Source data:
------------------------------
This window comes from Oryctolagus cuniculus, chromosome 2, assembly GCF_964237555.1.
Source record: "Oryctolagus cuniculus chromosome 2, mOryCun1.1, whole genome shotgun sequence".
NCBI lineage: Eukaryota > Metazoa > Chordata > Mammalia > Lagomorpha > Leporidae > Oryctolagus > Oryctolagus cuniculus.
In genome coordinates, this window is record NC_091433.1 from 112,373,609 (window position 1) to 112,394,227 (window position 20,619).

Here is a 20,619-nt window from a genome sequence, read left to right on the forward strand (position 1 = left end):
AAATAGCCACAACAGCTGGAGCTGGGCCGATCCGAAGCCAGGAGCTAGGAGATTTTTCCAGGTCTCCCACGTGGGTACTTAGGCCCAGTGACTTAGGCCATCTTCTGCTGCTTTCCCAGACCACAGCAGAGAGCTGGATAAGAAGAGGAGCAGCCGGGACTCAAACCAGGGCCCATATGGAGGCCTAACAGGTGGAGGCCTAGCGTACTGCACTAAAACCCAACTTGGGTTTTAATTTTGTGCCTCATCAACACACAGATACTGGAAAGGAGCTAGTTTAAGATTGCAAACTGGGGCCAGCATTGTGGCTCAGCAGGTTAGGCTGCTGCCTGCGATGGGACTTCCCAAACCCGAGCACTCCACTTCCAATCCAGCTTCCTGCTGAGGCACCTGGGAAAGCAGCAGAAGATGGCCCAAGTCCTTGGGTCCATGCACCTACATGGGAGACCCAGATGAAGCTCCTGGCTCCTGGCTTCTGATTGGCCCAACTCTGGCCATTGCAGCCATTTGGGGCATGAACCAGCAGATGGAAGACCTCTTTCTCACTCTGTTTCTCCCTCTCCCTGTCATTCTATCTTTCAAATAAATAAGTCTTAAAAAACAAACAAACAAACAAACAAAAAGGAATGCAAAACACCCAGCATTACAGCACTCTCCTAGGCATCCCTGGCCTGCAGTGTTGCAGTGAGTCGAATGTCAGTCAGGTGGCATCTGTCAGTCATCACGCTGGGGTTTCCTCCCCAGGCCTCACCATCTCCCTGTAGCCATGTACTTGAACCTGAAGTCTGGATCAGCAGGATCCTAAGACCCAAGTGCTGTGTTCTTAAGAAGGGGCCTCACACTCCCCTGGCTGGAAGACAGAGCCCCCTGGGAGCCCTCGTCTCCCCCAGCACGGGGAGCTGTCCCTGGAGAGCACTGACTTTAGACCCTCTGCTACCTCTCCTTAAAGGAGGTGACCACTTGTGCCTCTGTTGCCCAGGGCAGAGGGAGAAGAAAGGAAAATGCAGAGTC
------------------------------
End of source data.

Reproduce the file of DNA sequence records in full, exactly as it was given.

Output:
This window comes from Oryctolagus cuniculus, chromosome 2, assembly GCF_964237555.1.
Source record: "Oryctolagus cuniculus chromosome 2, mOryCun1.1, whole genome shotgun sequence".
NCBI lineage: Eukaryota > Metazoa > Chordata > Mammalia > Lagomorpha > Leporidae > Oryctolagus > Oryctolagus cuniculus.
In genome coordinates, this window is record NC_091433.1 from 112,373,609 (window position 1) to 112,394,227 (window position 20,619).

Here is a 20,619-nt window from a genome sequence, read left to right on the forward strand (position 1 = left end):
AAATAGCCACAACAGCTGGAGCTGGGCCGATCCGAAGCCAGGAGCTAGGAGATTTTTCCAGGTCTCCCACGTGGGTACTTAGGCCCAGTGACTTAGGCCATCTTCTGCTGCTTTCCCAGACCACAGCAGAGAGCTGGATAAGAAGAGGAGCAGCCGGGACTCAAACCAGGGCCCATATGGAGGCCTAACAGGTGGAGGCCTAGCGTACTGCACTAAAACCCAACTTGGGTTTTAATTTTGTGCCTCATCAACACACAGATACTGGAAAGGAGCTAGTTTAAGATTGCAAACTGGGGCCAGCATTGTGGCTCAGCAGGTTAGGCTGCTGCCTGCGATGGGACTTCCCAAACCCGAGCACTCCACTTCCAATCCAGCTTCCTGCTGAGGCACCTGGGAAAGCAGCAGAAGATGGCCCAAGTCCTTGGGTCCATGCACCTACATGGGAGACCCAGATGAAGCTCCTGGCTCCTGGCTTCTGATTGGCCCAACTCTGGCCATTGCAGCCATTTGGGGCATGAACCAGCAGATGGAAGACCTCTTTCTCACTCTGTTTCTCCCTCTCCCTGTCATTCTATCTTTCAAATAAATAAGTCTTAAAAAACAAACAAACAAACAAACAAAAAGGAATGCAAAACACCCAGCATTACAGCACTCTCCTAGGCATCCCTGGCCTGCAGTGTTGCAGTGAGTCGAATGTCAGTCAGGTGGCATCTGTCAGTCATCACGCTGGGGTTTCCTCCCCAGGCCTCACCATCTCCCTGTAGCCATGTACTTGAACCTGAAGTCTGGATCAGCAGGATCCTAAGACCCAAGTGCTGTGTTCTTAAGAAGGGGCCTCACACTCCCCTGGCTGGAAGACAGAGCCCCCTGGGAGCCCTCGTCTCCCCCAGCACGGGGAGCTGTCCCTGGAGAGCACTGACTTTAGACCCTCTGCTACCTCTCCTTAAAGGAGGTGACCACTTGTGCCTCTGTTGCCCAGGGCAGAGGGAGAAGAAAGGAAAATGCAGAGTC